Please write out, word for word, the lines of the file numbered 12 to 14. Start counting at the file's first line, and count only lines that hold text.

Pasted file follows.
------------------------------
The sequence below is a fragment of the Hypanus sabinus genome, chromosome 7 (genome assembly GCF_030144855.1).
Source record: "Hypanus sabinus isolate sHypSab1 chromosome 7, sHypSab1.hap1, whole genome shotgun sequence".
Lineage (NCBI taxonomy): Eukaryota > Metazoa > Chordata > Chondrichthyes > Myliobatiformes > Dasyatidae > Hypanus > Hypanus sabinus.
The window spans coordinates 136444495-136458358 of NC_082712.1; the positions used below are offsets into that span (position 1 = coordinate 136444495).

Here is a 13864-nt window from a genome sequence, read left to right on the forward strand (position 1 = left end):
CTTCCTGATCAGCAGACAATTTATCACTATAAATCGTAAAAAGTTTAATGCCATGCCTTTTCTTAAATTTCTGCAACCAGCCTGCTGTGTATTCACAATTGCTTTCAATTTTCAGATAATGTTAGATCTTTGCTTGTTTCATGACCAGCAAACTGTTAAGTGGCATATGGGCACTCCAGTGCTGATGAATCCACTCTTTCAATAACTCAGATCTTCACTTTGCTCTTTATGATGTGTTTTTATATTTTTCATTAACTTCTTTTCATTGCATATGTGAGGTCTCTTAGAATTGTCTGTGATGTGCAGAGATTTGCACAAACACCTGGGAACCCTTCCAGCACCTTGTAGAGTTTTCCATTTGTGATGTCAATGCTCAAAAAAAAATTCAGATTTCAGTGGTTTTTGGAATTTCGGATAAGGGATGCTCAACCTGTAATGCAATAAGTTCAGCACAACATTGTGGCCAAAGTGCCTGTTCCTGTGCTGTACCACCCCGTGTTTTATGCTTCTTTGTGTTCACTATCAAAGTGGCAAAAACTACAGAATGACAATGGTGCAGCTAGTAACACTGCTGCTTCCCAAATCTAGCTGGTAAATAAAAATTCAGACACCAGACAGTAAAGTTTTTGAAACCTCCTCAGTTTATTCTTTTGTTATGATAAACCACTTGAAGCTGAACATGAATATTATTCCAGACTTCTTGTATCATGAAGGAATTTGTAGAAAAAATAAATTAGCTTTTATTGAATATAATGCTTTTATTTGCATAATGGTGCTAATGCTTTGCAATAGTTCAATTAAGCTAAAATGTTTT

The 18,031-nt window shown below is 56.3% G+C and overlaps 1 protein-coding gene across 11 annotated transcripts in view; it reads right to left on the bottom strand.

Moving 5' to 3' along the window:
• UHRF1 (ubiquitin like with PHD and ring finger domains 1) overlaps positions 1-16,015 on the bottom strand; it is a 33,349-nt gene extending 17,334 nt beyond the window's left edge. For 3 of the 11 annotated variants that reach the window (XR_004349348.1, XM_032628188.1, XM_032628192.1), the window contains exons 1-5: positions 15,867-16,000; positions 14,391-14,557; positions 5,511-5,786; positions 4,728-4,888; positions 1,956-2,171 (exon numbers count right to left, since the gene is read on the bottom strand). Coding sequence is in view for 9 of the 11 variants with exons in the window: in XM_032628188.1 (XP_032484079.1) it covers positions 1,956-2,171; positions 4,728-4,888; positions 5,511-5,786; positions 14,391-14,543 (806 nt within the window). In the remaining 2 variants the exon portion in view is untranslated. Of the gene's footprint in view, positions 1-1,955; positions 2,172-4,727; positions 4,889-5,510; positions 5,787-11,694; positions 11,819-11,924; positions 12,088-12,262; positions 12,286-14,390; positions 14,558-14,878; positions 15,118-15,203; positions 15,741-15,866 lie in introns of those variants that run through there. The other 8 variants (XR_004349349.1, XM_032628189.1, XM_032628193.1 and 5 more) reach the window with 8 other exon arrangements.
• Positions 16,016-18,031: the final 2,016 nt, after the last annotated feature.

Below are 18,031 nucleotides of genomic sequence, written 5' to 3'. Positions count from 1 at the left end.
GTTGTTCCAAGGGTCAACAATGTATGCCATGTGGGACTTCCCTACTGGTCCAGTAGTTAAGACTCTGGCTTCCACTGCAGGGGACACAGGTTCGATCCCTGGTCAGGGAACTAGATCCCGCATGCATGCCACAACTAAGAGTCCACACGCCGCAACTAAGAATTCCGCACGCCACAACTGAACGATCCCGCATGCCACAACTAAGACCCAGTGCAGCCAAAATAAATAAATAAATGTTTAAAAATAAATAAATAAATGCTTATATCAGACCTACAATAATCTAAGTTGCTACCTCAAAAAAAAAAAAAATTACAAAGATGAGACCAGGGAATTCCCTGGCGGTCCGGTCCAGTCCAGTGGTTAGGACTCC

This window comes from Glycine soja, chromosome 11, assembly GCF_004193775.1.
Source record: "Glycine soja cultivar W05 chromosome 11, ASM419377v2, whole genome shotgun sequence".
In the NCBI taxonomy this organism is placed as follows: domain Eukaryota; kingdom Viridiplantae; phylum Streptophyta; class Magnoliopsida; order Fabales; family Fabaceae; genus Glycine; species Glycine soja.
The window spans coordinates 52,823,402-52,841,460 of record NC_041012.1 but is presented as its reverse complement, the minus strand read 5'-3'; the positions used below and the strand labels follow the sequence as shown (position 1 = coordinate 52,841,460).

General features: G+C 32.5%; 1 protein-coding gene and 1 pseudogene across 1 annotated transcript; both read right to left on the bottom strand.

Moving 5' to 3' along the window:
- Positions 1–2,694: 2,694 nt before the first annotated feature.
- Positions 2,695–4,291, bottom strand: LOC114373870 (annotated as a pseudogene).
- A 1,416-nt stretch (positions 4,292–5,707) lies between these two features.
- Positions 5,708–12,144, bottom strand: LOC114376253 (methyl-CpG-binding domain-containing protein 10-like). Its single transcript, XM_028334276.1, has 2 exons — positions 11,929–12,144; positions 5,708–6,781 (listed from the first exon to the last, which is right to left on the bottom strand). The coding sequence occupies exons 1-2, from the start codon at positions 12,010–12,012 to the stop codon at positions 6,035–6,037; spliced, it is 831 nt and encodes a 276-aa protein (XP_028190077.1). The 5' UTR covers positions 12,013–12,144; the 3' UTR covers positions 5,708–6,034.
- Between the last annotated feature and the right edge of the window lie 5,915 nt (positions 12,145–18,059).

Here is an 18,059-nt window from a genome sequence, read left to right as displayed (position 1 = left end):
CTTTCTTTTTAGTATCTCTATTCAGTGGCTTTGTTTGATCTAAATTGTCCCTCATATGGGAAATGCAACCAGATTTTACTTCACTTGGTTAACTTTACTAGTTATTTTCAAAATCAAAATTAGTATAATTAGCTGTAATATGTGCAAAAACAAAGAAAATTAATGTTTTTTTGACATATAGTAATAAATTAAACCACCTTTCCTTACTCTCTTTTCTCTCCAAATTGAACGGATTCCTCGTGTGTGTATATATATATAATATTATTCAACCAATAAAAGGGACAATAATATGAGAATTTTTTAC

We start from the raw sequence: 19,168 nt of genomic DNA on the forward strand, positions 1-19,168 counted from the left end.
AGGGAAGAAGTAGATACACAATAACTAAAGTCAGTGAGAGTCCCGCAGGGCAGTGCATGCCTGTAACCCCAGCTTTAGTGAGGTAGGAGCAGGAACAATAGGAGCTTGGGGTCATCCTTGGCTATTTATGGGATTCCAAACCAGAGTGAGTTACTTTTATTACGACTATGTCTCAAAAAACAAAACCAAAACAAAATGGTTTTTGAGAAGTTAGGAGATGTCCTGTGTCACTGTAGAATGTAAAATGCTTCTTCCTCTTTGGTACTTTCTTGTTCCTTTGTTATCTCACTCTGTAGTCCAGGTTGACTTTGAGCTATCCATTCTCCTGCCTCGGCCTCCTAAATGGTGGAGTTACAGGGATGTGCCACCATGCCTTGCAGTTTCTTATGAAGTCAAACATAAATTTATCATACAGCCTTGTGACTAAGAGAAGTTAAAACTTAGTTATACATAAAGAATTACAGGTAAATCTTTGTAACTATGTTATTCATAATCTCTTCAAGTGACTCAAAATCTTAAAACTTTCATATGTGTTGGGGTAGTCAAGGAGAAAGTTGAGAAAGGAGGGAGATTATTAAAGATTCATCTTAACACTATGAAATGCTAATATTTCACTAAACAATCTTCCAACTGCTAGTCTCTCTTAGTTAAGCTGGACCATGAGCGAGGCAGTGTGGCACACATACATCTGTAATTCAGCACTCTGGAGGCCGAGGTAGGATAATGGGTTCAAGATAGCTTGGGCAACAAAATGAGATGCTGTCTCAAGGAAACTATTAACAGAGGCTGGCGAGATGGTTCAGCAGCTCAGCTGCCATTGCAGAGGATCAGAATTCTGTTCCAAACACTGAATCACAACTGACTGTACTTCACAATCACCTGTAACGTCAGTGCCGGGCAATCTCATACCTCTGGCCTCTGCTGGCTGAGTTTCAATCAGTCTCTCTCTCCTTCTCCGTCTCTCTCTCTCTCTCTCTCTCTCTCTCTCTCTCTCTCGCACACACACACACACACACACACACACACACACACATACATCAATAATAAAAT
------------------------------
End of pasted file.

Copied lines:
GTTGTTCCAAGGGTCAACAATGTATGCCATGTGGGACTTCCCTACTGGTCCAGTAGTTAAGACTCTGGCTTCCACTGCAGGGGACACAGGTTCGATCCCTGGTCAGGGAACTAGATCCCGCATGCATGCCACAACTAAGAGTCCACACGCCGCAACTAAGAATTCCGCACGCCACAACTGAACGATCCCGCATGCCACAACTAAGACCCAGTGCAGCCAAAATAAATAAATAAATGTTTAAAAATAAATAAATAAATGCTTATATCAGACCTACAATAATCTAAGTTGCTACCTCAAAAAAAAAAAAAATTACAAAGATGAGACCAGGGAATTCCCTGGCGGTCCGGTCCAGTCCAGTGGTTAGGACTCC

This window comes from Glycine soja, chromosome 11, assembly GCF_004193775.1.
Source record: "Glycine soja cultivar W05 chromosome 11, ASM419377v2, whole genome shotgun sequence".